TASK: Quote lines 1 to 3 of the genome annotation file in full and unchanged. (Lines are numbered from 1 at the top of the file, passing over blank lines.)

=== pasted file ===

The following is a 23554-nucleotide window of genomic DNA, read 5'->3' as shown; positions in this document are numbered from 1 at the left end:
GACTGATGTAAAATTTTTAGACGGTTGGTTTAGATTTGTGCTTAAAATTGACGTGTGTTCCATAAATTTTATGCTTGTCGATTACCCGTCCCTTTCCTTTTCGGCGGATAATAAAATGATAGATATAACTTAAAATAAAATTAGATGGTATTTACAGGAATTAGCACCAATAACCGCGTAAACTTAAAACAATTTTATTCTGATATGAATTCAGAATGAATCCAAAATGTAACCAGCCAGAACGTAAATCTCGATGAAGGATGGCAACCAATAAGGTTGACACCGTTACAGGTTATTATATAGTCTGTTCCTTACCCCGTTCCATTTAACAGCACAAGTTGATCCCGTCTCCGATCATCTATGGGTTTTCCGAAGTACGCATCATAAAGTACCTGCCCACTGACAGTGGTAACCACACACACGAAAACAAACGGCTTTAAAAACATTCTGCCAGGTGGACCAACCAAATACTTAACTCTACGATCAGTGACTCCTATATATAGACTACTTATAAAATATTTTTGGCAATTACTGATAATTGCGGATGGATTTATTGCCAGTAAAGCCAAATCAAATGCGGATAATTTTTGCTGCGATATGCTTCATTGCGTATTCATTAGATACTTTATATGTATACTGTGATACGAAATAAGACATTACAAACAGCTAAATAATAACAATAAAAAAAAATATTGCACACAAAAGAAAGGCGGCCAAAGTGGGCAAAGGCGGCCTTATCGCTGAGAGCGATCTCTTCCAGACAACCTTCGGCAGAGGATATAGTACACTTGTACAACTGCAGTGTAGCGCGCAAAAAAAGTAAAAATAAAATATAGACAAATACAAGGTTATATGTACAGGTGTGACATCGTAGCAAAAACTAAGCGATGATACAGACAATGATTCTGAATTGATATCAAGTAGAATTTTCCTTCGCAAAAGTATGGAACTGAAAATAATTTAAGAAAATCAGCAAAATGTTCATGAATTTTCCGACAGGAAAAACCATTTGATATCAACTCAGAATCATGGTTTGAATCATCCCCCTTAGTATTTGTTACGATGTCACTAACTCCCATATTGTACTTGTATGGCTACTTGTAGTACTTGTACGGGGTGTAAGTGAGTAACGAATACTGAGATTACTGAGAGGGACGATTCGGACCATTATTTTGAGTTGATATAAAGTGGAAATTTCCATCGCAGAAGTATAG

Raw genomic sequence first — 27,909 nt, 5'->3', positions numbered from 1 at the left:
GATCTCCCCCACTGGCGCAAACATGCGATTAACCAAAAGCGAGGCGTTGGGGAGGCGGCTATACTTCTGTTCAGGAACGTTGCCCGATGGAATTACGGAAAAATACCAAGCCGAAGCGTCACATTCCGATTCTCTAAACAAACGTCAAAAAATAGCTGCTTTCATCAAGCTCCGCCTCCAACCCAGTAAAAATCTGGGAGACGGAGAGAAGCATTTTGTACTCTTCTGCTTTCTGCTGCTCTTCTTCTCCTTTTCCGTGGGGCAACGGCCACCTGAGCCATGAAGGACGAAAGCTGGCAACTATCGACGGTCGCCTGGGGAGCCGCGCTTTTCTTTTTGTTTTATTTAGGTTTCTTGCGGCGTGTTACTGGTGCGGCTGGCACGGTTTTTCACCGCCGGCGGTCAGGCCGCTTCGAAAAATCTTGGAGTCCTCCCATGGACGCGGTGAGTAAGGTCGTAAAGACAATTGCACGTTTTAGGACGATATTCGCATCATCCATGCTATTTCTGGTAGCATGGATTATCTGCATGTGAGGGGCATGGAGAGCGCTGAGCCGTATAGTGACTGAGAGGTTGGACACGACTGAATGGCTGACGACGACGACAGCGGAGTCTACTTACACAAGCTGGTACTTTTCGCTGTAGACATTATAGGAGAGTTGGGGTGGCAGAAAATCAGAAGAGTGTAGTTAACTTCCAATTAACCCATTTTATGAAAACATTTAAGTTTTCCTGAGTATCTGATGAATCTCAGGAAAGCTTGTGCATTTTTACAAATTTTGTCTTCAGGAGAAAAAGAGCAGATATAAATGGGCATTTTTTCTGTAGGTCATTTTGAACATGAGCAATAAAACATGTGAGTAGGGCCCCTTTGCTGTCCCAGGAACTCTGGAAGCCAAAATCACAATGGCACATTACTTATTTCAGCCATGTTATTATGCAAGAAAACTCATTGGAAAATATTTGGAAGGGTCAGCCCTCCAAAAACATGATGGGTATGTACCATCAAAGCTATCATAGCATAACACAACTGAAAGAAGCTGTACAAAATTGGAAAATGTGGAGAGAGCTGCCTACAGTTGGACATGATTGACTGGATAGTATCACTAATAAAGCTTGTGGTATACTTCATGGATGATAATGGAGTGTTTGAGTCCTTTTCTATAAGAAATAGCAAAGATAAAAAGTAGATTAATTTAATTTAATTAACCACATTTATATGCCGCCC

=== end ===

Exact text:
The following is a 23554-nucleotide window of genomic DNA, read 5'->3' as shown; positions in this document are numbered from 1 at the left end:
GACTGATGTAAAATTTTTAGACGGTTGGTTTAGATTTGTGCTTAAAATTGACGTGTGTTCCATAAATTTTATGCTTGTCGATTACCCGTCCCTTTCCTTTTCGGCGGATAATAAAATGATAGATATAACTTAAAATAAAATTAGATGGTATTTACAGGAATTAGCACCAATAACCGCGTAAACTTAAAACAATTTTATTCTGATATGAATTCAGAATGAATCCAAAATGTAACCAGCCAGAACGTAAATCTCGATGAAGGATGGCAACCAATAAGGTTGACACCGTTACAGGTTATTATATAGTCTGTTCCTTACCCCGTTCCATTTAACAGCACAAGTTGATCCCGTCTCCGATCATCTATGGGTTTTCCGAAGTACGCATCATAAAGTACCTGCCCACTGACAGTGGTAACCACACACACGAAAACAAACGGCTTTAAAAACATTCTGCCAGGTGGACCAACCAAATACTTAACTCTACGATCAGTGACTCCTATATATAGACTACTTATAAAATATTTTTGGCAATTACTGATAATTGCGGATGGATTTATTGCCAGTAAAGCCAAATCAAATGCGGATAATTTTTGCTGCGATATGCTTCATTGCGTATTCATTAGATACTTTATATGTATACTGTGATACGAAATAAGACATTACAAACAGCTAAATAATAACAATAAAAAAAAATATTGCACACAAAAGAAAGGCGGCCAAAGTGGGCAAAGGCGGCCTTATCGCTGAGAGCGATCTCTTCCAGACAACCTTCGGCAGAGGATATAGTACACTTGTACAACTGCAGTGTAGCGCGCAAAAAAAGTAAAAATAAAATATAGACAAATACAAGGTTATATGTACAGGTGTGACATCGTAGCAAAAACTAAGCGATGATACAGACAATGATTCTGAATTGATATCAAGTAGAATTTTCCTTCGCAAAAGTATGGAACTGAAAATAATTTAAGAAAATCAGCAAAATGTTCATGAATTTTCCGACAGGAAAAACCATTTGATATCAACTCAGAATCATGGTTTGAATCATCCCCCTTAGTATTTGTTACGATGTCACTAACTCCCATATTGTACTTGTATGGCTACTTGTAGTACTTGTACGGGGTGTAAGTGAGTAACGAATACTGAGATTACTGAGAGGGACGATTCGGACCATTATTTTGAGTTGATATAAAGTGGAAATTTCCATCGCAGAAGTATAG

Raw genomic sequence first — 27,909 nt, 5'->3', positions numbered from 1 at the left: